But another critical differentiator for SpotX is the way it helps client marry technology with old-school relationships. It does this with private marketplaces.

In the classic programmatic advertising scenario, a ‘machine’ that places ads communicates with another that holds inventory. When the buyer’s parameters match the seller’s, a deal is done. And it all happens in a fraction of a second.

It’s very efficient, but it also removes some control from the advertisers and media owners on either side. This is where the private marketplace comes in. Here, an advertiser and publisher come together to do ad placements. Once the terms are agreed (by humans), the machines do the actual work.

Klosowski says: “With a private marketplace, the big media owners can talk directly to the buyers and negotiate a rate. It’s still a traditional sales model; someone wants to reach an audience. The sales people still go to lunch, but the ads are delivered programmatically. So it’s an evolution from trading spreadsheets back and forth, and it retains that control and those relationships.”

He adds that this process is helping to remove some of the stigma around programmatic, which was historically seen as a means to dump ad slots that couldn’t be sold any other way.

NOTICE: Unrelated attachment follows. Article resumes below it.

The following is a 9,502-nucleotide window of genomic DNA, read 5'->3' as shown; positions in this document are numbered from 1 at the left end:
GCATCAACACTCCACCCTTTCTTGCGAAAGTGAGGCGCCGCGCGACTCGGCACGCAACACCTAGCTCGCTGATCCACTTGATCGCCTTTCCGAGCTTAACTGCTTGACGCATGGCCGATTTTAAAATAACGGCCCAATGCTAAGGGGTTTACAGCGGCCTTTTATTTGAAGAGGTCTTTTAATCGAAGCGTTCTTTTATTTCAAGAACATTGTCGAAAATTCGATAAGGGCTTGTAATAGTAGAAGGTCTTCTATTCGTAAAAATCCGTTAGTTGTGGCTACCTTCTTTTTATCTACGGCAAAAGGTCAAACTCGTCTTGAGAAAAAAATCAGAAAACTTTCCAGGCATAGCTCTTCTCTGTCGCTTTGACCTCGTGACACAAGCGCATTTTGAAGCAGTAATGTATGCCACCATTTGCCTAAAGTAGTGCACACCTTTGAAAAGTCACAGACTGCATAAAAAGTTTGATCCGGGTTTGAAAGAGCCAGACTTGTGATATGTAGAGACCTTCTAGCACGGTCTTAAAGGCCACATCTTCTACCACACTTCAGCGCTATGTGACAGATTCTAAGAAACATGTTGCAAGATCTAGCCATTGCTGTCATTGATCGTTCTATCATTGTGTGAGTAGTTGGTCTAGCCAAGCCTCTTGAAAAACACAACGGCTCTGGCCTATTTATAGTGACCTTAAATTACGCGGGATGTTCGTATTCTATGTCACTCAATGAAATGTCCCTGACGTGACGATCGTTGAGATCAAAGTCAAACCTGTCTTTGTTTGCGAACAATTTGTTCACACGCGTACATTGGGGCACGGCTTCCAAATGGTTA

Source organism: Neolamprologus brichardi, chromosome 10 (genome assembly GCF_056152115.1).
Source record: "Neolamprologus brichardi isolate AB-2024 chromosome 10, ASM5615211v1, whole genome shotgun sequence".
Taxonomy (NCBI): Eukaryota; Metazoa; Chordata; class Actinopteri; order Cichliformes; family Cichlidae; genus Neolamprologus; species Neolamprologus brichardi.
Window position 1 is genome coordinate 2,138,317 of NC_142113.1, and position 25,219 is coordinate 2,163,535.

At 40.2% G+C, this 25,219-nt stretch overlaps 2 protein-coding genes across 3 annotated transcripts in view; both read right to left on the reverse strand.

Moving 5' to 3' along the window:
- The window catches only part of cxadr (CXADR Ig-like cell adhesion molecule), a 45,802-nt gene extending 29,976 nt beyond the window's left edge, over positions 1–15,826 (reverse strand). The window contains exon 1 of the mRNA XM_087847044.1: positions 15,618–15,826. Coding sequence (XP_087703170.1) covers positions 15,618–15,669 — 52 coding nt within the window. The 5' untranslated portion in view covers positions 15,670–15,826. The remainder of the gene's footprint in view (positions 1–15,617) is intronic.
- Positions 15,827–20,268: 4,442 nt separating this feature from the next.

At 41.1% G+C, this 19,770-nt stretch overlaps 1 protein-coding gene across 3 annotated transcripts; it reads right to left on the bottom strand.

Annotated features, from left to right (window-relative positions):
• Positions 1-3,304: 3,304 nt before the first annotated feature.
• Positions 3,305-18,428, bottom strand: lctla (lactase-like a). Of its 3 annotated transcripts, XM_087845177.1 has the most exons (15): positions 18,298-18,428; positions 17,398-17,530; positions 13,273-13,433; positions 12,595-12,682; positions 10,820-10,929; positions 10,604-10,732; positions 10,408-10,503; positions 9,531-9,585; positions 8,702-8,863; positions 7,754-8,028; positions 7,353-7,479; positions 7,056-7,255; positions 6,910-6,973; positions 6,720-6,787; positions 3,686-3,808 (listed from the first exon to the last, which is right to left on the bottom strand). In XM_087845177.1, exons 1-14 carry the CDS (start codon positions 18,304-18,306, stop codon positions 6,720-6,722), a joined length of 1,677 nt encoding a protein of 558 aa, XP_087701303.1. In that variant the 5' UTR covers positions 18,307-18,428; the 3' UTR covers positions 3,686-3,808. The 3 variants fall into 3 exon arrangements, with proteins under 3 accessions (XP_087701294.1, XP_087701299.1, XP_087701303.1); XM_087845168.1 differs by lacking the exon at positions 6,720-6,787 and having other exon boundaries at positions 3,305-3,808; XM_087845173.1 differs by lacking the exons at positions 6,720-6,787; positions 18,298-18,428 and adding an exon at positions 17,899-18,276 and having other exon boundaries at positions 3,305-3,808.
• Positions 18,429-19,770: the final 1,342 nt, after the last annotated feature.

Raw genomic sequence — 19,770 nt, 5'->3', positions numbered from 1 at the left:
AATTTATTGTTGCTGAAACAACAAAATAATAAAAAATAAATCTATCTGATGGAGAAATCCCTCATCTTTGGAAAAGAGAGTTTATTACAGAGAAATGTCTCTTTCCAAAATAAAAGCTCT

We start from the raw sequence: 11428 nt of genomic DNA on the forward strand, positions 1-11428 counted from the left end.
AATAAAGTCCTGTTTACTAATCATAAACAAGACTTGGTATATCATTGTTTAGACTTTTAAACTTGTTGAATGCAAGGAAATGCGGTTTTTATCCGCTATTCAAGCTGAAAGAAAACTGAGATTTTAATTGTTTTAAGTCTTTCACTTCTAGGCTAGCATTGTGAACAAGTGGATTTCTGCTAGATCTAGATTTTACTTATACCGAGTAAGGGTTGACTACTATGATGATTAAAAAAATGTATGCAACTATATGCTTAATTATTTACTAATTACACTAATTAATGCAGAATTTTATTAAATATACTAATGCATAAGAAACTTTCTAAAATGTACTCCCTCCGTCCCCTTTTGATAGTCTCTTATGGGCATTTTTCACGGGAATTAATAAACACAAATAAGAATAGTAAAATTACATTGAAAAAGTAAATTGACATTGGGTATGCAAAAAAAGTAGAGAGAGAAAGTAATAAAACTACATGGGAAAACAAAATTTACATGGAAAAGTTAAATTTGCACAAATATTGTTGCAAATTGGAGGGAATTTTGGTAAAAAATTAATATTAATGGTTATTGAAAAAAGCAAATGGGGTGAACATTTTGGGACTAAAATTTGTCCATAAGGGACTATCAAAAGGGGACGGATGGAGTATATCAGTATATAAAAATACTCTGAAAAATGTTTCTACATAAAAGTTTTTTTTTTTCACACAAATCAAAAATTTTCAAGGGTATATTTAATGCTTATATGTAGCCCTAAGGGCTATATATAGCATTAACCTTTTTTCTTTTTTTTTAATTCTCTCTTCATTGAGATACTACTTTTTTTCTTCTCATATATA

He says: “Programmatic had been characterised as ‘all open marketplace’ and ‘all remnant inventory’. Now, we’re seeing that change and premium owners are using it for primary inventory.”

Screen Shot 2017-04-13 at 14.54.08Late in 2017, SpotX refined its private marketplace ethos still further by introducing the curated marketplace.

Here, SpotX bundles inventory from multiple publishers into groups curated by category, demographics, viewability and similar criteria. Importantly, the marketplace is presented to the buyer under a single deal ID. That means it combines the transparency and safety of private marketplaces with the scale of the open market.

Klosowski says: “A client might say it wants to reach a certain type of audience and serve a certain kind of ad, so it identifies a media owner that can deliver that. With a curated marketplace, we can say ‘you can still do that, but why not work with this group of publishers who meet the same criteria?”

The evidence suggests they like the idea. SpotX says curated marketplace spend went from nothing to over 15 per cent of total gross media traded outside of SpotX’s public marketplace in six weeks.

Ultimately, whatever the structure, Klosowski believes the ultimate success of SpotX’s offering goes back to that consumer addiction to video. Banners just can’t come close.

“Pre-roll and mid-roll video is just about the most effective form of advertising there is,” he says. “I know there is some resistance to advertising with ad blockers and so on. But from our side, we’re seeing video become part of the normal experience for users. They don’t think about blocking ads on the TV when they are watching TV. And it’s the same for video on mobile.”